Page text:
Where we areCebu Daily News
I don’t know if its my age or I’m just absent-minded.
Level 1- I say “yes” then I forget about it and say “no” later. I mention something and then I ask someone else what I said. I enter a ONE WAY road even if I already saw the sign.
Level 2 – I’m holding my car key, then a few minutes after I forget where it is. I was driving along the South Road Properties and then I didn’t know why I took the tunnel instead of turning left to a previous road. I was facing the mirror ready to brush my teeth. I took the shampoo bottle and poured it on my toothbrush. Waaah! When has shampoo become toothpaste?
Level 3- Fortunately, I haven’t reached this stage (lol). It may be an inevitable thing to happen when people age, but please, God, can you spare me from this in the future?
I saw my late father succumb to this level. Lying in his bed, he would pull out a needle from a box and start sewing. But the problem was there was no box, needle, thread or cloth. He would move his fingers and do the motions of sewing like it was real. My daughter would laugh at how I would whisper softly to my Dad and slowly take away the imaginary needle from his hand and store away the thread and box. I told him to sleep and sew later. I was not making a mockery out of it. I knew that Alzheimer’s disease was eating him away. So I simply understood where his mind was and met him where he was.
Jesus meets us where we are, too. Luke 24:13-35 talks about two men walking on the road to Emmaus and failed to recognize it was already Jesus, already resurrected, who was walking with them. They even invited Him to their house for supper and it was only when He took the bread and blessed, broke it and gave it to them, did their eyes widened and recognized him.
Sometimes in our absent-mindedness, whether level 1 or 2, we think we are right in what we’re doing. Later, we would realize we’re wrong and then we feel ashamed and guilty. Some people get affected deeply that they even hate themselves for doing the wrong things. They feel unworthy, incapable and sinful.
But Jesus meets us where we are. In the gospel of Mark 2:17, He said “It is not the healthy who need a doctor, but the sick. I have not come to call the righteous, but sinners.”
No matter who we are, what we are, what we have done or still doing, Jesus is Emmanuel or “God with us”. Remember how He unhesitatingly accepted the invitation of chief tax collector Zaccheus to come to the latter’s house and eat. All around people’ eyebrows went up. Tax collectors were their oppressors and people regarded them as sinners, unfit to be saved. So why would a holy man like Jesus join a group of sinners?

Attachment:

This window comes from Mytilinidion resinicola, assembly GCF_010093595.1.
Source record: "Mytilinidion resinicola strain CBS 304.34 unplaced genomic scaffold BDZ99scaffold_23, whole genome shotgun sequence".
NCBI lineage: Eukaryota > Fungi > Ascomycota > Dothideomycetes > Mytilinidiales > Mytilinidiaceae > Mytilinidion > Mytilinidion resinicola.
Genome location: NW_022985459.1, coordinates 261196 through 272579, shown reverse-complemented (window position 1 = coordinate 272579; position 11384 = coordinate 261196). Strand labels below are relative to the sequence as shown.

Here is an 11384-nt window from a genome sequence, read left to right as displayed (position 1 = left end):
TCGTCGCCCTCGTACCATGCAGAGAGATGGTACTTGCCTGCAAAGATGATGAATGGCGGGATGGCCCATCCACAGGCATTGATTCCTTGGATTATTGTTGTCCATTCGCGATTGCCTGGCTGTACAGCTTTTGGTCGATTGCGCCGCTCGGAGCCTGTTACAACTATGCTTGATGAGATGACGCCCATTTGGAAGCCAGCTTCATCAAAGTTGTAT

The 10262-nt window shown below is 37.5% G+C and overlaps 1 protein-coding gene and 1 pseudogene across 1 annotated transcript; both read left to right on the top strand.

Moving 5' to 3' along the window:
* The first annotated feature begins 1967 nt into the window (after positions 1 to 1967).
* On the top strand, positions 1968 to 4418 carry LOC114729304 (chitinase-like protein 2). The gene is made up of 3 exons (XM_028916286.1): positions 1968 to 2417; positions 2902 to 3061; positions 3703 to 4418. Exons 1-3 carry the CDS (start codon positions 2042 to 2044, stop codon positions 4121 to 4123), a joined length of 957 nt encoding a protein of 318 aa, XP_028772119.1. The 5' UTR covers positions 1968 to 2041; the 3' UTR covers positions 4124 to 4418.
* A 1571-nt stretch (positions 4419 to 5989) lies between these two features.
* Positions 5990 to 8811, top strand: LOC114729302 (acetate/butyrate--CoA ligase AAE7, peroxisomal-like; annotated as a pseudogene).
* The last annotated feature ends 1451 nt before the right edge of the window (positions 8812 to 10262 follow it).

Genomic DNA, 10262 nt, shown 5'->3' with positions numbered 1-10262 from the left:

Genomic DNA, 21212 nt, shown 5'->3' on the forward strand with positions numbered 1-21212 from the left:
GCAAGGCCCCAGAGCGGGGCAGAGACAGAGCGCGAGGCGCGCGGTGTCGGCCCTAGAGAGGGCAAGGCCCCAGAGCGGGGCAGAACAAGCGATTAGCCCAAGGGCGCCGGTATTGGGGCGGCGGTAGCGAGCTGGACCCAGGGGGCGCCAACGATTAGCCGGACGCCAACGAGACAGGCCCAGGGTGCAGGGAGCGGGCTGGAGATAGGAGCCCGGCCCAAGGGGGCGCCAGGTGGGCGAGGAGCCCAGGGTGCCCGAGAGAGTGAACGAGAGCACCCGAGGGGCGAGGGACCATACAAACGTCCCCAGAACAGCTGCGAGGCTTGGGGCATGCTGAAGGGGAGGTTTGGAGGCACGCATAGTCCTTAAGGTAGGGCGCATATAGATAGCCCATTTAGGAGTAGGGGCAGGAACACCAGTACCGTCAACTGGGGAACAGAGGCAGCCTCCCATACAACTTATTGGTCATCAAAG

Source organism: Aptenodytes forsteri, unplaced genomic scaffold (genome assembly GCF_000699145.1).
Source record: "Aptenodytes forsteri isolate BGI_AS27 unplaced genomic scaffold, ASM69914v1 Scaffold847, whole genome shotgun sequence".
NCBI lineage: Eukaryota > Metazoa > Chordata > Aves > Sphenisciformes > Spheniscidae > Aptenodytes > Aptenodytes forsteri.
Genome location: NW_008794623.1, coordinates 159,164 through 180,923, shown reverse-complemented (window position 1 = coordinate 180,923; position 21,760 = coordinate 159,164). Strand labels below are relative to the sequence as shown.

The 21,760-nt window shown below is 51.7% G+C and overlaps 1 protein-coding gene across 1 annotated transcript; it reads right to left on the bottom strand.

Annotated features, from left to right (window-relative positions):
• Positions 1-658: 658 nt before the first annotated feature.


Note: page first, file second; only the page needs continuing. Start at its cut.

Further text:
But that’s just it. Jesus will never be absent-minded, forgetful, or have an attack of amnesia with people who are sinning against Him, His Father and the Holy Spirit. His love is immense, the water to our soil and what makes us whole.
It’s us who easily complain that God has forgotten us. We keep doing the wrong things, fail in our plans, chase the wrong dreams and get hurt and we wonder if anyone, anywhere, even cares. It can feel so dark and alone there. You pray yet God seems to be not listening or maybe even sleeping. And you think you’re forgotten.
But even when we feel completely deserted, God has not forgotten. He sees our pain and He feels the hurt, too. He meets us where we are no matter and whatever!
He cares so much and He has not forgotten. Again, I don’t know if it’s my age showing or simply being absent-minded, but I take precautions not to forget anything. I write them down on the palm of my hand.
Jesus is no different. He said in the book of Isaiah, “ …I have written you on the palms of my hands; your walls are continually before me.”
Our problems are His. Present them to Him. He will always be there where we are, to lead us to a life that is overflowing with abundance and joy.
All that we need to do is to step out of that rut and step forward in faith.
Amnesia, forgetfulness or even Alzheimer’s disease can catch up with us, but we should never ever forget that there’s a God who loves us. Our pains build our character and push us to become better people.
Quit looking at what’s wrong and start voicing all the things that are right about your life. Forget about anything else, but always remember to lift your voice to praise God and say a prayer of thanksgiving.
Where we are, even when absent-minded or stricken with Alzheimer’s, just raise those hands in sweet surrender and Jesus is always there to lift you up and push you forward—using those same hands that carry our name.